|Lesson Title: The Poetic Image|
The poetic image uses metaphors to give insight and add complexity, it has interpretive power. W. B. Yeats described poetry as "Blood, imagination and intellect running together." Students will create poetic images by fusing two images together in order to produce a third image with poetic resonance.
View how this lesson ties into the
Creating and Performing Strand: Learning Standard 1.
Creating and Performing Strand: Learning Standard 2.
Thinking and Responding Strand: Learning Standard 3.
Thinking and Responding Strand: Learning Standard 4.
Connecting and Contributing Strand: Learning Standard 6.
Connecting and Contributing Strand: Learning Standard 7.
|Grade Level: Grades 9-12|
This project takes two one and a half hour lessons.
Presentation/Discussion/Problem solving: Students will be shown art work by contemporary artists-Merit Oppenheim, Jana Sterbeck, Alice Maher, Celeste Roget. The class will discuss images that could be considered archetypes( an original form from which other things are patterned.) for example house, head, cup, dress,window. The class will work as a group to build a list of images that could be considered archetypes. A second list of objects that have loaded connotations will also be created by students in a brainstorming session.(i.e. meat, thorns, matches, bandaids etc.) From these two lists students will be asked to choose two objects which they will either draw or find a photographic resource for. We will then scan the images on the computer. The students will develop the third poetic image from these two images.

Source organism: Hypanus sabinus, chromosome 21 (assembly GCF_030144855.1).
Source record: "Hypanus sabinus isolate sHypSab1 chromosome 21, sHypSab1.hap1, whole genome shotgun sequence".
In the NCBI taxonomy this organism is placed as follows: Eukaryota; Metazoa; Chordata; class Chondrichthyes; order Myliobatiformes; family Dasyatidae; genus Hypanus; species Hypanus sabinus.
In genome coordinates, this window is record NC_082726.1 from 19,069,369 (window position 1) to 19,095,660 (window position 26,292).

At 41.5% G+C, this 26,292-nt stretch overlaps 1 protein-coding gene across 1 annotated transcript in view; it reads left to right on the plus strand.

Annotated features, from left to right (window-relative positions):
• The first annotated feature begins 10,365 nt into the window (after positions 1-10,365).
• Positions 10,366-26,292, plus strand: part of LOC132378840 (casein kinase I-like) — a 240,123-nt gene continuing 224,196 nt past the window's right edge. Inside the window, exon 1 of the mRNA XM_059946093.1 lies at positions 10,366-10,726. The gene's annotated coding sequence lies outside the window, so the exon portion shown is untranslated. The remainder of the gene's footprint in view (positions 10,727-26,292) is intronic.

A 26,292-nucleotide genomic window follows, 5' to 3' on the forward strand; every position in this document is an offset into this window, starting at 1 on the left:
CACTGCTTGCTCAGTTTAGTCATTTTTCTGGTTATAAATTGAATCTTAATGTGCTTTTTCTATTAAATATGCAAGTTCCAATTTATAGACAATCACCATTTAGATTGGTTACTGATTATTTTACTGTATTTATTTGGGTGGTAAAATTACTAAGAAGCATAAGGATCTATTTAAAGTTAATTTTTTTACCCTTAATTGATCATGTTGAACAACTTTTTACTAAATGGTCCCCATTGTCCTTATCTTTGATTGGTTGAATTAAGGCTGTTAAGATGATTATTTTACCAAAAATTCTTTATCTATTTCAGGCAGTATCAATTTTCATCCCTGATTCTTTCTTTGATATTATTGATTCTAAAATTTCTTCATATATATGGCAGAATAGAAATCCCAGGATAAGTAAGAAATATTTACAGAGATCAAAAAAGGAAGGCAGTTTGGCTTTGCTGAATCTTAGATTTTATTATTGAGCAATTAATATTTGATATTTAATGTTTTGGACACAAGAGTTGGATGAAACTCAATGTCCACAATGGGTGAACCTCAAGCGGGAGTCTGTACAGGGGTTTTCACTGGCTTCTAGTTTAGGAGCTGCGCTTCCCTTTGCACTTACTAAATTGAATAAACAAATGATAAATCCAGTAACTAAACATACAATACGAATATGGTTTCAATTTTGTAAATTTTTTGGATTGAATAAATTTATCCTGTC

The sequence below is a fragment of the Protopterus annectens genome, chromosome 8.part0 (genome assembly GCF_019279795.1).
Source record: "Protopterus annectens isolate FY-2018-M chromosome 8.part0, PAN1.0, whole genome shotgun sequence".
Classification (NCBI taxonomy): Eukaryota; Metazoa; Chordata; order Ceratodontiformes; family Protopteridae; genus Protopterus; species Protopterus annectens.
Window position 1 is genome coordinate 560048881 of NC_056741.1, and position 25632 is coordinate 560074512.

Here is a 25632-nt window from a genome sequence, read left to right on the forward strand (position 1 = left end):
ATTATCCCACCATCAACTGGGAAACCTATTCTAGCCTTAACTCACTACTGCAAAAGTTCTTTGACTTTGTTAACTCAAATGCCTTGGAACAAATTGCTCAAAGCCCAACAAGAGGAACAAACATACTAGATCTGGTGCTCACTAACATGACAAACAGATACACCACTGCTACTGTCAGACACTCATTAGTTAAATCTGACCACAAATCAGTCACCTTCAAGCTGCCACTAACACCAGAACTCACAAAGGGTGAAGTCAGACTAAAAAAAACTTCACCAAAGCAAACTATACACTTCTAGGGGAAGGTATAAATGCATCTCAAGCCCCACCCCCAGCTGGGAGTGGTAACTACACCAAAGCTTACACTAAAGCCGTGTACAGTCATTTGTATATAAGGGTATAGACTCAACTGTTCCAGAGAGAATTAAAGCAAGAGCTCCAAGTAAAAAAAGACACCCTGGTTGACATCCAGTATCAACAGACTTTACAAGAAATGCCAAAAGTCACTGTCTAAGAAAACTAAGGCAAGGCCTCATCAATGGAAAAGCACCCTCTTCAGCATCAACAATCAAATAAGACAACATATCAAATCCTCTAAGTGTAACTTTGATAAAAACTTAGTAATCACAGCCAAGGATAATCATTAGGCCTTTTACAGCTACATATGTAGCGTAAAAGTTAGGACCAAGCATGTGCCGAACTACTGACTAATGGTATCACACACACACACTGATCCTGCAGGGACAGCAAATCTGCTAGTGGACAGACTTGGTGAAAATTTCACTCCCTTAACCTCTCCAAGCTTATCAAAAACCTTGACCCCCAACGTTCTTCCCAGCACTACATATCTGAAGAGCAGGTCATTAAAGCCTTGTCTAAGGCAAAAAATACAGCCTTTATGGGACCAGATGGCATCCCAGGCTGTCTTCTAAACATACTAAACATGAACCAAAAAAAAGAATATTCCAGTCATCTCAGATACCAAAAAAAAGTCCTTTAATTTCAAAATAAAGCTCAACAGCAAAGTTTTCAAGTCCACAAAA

9" x 12" sheets of white paper, newsprint for sketches, drawing pencils, colored pencils, erasers, photographs, computer, scanner.
We will draw parallels between poetry and the visual image. Brainstorming will be used as a method of germinating many ideas from which students will choose one to develop further. Once students have drawn or chosen their image it will be scanned on the computer. Students will be given a demonstration of photoshop and some of the possibilities for manipulating images. Students will work independantly on computers.
Students could experiment with other poetic principles. They could create a sense of rhythm in their image, write their own poem, or illustrate a work by a poet that inspires them.>
Links, images, artists and poets. Poetry A Modern Guide To Its Understanding and Enjoyment, by Elizabeth Drew.
This lesson can be adapted to single or multi computer classrooms. Students can work in pairs or on their own.
|Author: Tara Law Campbell